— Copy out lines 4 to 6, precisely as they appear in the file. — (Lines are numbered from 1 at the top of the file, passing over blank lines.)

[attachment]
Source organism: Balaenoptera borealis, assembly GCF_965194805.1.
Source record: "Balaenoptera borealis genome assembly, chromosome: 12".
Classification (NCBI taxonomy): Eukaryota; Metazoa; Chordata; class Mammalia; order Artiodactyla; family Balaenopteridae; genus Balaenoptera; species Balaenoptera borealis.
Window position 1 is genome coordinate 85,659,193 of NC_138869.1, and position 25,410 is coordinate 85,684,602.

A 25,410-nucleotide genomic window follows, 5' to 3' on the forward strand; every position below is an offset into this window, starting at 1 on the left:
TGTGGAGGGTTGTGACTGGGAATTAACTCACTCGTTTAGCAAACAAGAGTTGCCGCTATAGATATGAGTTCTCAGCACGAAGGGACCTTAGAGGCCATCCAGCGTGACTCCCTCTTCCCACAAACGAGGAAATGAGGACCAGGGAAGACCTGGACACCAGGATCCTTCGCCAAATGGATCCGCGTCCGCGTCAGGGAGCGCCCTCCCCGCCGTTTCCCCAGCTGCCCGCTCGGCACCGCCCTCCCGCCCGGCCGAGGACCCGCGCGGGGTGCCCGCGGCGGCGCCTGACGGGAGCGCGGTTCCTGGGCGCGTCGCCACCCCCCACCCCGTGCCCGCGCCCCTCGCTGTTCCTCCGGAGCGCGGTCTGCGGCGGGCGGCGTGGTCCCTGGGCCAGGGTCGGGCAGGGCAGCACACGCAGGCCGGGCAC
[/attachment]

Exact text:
Window position 1 is genome coordinate 85,659,193 of NC_138869.1, and position 25,410 is coordinate 85,684,602.

A 25,410-nucleotide genomic window follows, 5' to 3' on the forward strand; every position below is an offset into this window, starting at 1 on the left:
TGTGGAGGGTTGTGACTGGGAATTAACTCACTCGTTTAGCAAACAAGAGTTGCCGCTATAGATATGAGTTCTCAGCACGAAGGGACCTTAGAGGCCATCCAGCGTGACTCCCTCTTCCCACAAACGAGGAAATGAGGACCAGGGAAGACCTGGACACCAGGATCCTTCGCCAAATGGATCCGCGTCCGCGTCAGGGAGCGCCCTCCCCGCCGTTTCCCCAGCTGCCCGCTCGGCACCGCCCTCCCGCCCGGCCGAGGACCCGCGCGGGGTGCCCGCGGCGGCGCCTGACGGGAGCGCGGTTCCTGGGCGCGTCGCCACCCCCCACCCCGTGCCCGCGCCCCTCGCTGTTCCTCCGGAGCGCGGTCTGCGGCGGGCGGCGTGGTCCCTGGGCCAGGGTCGGGCAGGGCAGCACACGCAGGCCGGGCAC